Black Swans, Yellow Gold is dedicated to those who believe, like Nicholas Taleb, that it is just as important to prepare for what we cannot foresee as what we can. Some might put their money on the latest Oracle of Delphi or the contemporary reincarnation of Nostradamus — or even an all-seeing eye plug-in that can be downloaded from the internet — but in the end, such notions are the dreams of government planners and retired central bankers. For the rest of us, a solid hedge in gold coins, as your are about to read, is the more sensible and reliable alternative — a wealth haven for all seasons.
We invite you to return to these pages periodically for the second installment in this series which we plan to publish next week.
Gold as a deflation hedge (United States, 1929)
WEBSTER DEFINES DEFLATION AS A “CONTRACTION IN THE VOLUME of available money and credit that results in a general decline in prices.” Typically deflations occur in gold-standard economies when the state is deprived of its ability to conduct bailouts, run deficits and print money. Characterized by high unemployment, bankruptcies, government austerity measures and bank runs, a deflationary economic environment is usually accompanied by a stock and bond market collapse and general financial panic — an altogether unpleasant set of circumstances.
The Great Depression of the 1930s serves as a workable example of the degree to which gold protects its owners under deflationary circumstances. First, because the price of gold was fixed at $20.67 per ounce, it gained purchasing power as the general price level fell. In 1933, when the U.S. government raised the price of gold to $35 per ounce in an effort to reflate the economy through a formal devaluation of the dollar, gold gained even more purchasing power. President Franklin D. Roosevelt also confiscated gold bullion by executive order in concert with the devaluation, but exempted “rare and unusual” gold coins which later were defined by regulation simply as items minted before 1933. As a result, only those citizens who owned gold coins dated before 1933 were able to reap the benefit of the higher fixed prices. The accompanying graph illustrates those gains, as well as the gap between consumer prices and the gold price.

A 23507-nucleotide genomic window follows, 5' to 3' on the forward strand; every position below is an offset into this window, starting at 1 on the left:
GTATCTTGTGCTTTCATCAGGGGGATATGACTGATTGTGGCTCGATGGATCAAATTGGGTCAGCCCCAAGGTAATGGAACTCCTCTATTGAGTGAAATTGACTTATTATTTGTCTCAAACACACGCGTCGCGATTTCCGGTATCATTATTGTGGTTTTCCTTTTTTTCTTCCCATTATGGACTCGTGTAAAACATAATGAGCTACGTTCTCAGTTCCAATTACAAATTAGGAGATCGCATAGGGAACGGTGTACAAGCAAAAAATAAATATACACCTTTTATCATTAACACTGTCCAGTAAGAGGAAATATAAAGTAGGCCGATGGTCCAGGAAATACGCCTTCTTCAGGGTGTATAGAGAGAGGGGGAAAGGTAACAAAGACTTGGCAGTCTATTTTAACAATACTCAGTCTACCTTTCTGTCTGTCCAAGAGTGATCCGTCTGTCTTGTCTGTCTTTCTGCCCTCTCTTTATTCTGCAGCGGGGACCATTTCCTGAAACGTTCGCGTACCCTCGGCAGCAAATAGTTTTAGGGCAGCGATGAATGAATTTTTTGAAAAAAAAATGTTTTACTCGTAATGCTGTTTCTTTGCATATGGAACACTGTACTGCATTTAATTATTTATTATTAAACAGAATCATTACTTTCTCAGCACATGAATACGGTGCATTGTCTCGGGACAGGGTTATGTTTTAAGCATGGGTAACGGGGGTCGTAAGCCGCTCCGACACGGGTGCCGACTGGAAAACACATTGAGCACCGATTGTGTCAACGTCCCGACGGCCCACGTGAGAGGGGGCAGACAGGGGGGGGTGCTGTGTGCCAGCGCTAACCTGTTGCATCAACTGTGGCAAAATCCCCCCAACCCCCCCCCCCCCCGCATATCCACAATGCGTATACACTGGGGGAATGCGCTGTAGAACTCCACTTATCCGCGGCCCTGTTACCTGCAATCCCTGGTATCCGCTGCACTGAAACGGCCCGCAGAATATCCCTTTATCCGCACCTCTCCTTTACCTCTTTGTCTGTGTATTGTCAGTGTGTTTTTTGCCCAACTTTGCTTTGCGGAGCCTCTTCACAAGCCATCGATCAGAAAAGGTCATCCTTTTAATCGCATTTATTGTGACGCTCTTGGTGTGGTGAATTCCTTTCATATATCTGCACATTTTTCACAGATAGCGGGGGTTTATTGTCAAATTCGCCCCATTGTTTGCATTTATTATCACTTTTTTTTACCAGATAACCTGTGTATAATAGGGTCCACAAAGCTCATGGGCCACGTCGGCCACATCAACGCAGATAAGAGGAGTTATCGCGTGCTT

Gold as a deflation hedge
Second, since gold acts as a stand-alone asset that is not another’s liability, it functioned as an effective store of value prior to 1933 for those who either converted a portion of their capital to gold bullion or withdrew their savings from the banking system in the form of gold coins before the crisis struck. Those who did not have gold as part of their savings plan found themselves at the mercy of events when the stock market crashed and the banks closed their doors (many of which had already been bankrupted).